Three priests in the Diocese of Pittsburgh have been placed on administrative leave in the wake of allegations that they sexually abused minors, the diocese announced Friday afternoon.
The priests are: the Rev. John Bauer, 71, who has been serving in team ministry in Greene County; the Rev. Bernard Costello, 81, who was last active in Charleroi in 2011; and the Rev. Hugh Lang, 87, who in 2006 retired as pastor in Munhall’s St. Therese of Lisieux.
In its press release, the diocese said the men denied the allegations, but that the reports were turned over to law enforcement. In the meantime, the men may not dress as priests, perform sacraments, or engage in public ministry. The diocese said parishes where the priests had served were being notified of the suspension.
Putting a priest on administrative leave “does not imply guilt. It is intended to safeguard the course of justice while preserving the rights of everyone involve,” Bishop David Zubik said in the statement.
The allegations were made in the wake of a scathing state grand jury report about child sexual abuse in Pittsburgh and other dioceses across Pennsylvania. The report documented allegations against 300 “predator priests,” and has prompted calls for widespread reform.
Rev. Nicholas Vaskov, a spokesman for the diocese, said that the process used in these three cases was the same the church has used since 2002, when abuse in the Boston church caused an international scandal. “If someone says the abuse took place in a year when the priest was assigned there, we say it’s credible” and hand it over to law enforcement, he said.
A priest may be restored if the charges are deemed unfounded.
The diocese says it received the allegation against Costello on August 22, while the allegation against Bauer came in just one day ago. In all three cases, Vaskov said, the church has a complainant detail the allegations in writing so that “the written allegation is there to share with law enforcement.”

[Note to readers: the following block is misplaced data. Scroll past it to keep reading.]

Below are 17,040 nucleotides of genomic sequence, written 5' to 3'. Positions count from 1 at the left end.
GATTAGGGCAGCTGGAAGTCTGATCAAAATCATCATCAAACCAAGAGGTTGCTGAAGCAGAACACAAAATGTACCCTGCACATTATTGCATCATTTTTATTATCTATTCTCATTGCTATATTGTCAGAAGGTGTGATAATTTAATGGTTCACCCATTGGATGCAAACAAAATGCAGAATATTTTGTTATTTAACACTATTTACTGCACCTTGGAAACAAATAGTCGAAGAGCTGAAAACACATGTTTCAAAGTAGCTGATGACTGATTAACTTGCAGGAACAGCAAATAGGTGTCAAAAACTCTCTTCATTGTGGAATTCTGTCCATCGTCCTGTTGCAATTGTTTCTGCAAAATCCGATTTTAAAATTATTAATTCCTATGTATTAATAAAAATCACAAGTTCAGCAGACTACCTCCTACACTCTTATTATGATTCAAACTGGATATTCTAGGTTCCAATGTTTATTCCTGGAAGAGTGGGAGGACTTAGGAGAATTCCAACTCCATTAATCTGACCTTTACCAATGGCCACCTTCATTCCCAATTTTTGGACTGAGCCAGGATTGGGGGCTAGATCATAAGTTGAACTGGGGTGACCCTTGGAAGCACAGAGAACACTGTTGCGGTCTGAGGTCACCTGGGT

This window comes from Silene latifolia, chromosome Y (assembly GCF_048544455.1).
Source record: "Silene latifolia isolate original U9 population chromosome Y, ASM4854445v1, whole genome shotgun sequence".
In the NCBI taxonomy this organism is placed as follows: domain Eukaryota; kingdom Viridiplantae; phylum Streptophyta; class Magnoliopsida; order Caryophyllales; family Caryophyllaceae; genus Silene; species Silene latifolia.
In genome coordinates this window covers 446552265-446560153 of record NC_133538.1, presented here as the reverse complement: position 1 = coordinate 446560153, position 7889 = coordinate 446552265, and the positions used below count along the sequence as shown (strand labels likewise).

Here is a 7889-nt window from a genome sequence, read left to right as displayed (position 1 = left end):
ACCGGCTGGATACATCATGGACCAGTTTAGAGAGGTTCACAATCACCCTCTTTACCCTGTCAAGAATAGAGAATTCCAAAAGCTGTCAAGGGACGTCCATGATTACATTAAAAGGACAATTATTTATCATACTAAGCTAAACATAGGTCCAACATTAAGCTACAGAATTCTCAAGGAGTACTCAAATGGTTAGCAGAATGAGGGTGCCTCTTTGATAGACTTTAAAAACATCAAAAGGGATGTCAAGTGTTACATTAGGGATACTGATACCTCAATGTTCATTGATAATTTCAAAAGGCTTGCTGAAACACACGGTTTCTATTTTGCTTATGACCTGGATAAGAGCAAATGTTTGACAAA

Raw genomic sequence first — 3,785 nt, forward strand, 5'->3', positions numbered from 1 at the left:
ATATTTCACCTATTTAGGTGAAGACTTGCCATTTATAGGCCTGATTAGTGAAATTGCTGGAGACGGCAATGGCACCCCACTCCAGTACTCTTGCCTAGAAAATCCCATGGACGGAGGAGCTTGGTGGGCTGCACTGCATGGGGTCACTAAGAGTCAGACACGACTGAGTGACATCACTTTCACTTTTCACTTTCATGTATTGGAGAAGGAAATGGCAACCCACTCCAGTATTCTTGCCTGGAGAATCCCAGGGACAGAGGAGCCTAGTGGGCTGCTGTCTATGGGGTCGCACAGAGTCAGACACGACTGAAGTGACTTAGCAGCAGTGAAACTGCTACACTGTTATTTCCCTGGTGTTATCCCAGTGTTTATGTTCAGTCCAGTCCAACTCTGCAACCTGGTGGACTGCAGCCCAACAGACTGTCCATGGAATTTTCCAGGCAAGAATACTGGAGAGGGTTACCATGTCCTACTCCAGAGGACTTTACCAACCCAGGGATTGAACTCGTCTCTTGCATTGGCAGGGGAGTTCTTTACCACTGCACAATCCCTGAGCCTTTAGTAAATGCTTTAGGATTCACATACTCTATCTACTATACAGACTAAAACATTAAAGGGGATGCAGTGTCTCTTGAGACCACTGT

He said there was no attempt to hold off on the release until Friday afternoon, which falls just before the extended Labor Day weekend. Doing so is an old public-relations ploy to minimize damage, but Vaskov said the diocese wasn’t trying to sweep anything under the rug. “It just takes time for those [written statements] to get in,” he said. “It was a matter of getting all the information in together.”
None of that impressed Judy Jones, the midwest regional leader for abuse-survivor group SNAP and a frequent critic of the church.
"On the 22nd it was reported? What took so long? They should have made it public right away," she said.
"They are having to do these things because they are in the spotlight. They have been exposed ... and now they are trying to do damage control and act like they are doing the right thing. I just hope they are, but I wouldn't count on it."
Vaskov said that since the grand-jury report was issued, the church had received nearly 60 additional complaints of abuse, made via phone or email. Most of those allegations, he said, involved priests who have since died or were already named in the report.
“We prioritize those that involve those who are in active ministry,” he said. He said there were no additional pending complaints “that I know of right now. But calls keep coming in, and we will continue to follow up.”
In its statement, the diocese urged anyone harmed by someone representing the church to call its Diocesan Assistance Coordinator at 1-888-808-1235, or to contact Pennsylvania state abuse hotline at 1-800-932-0313.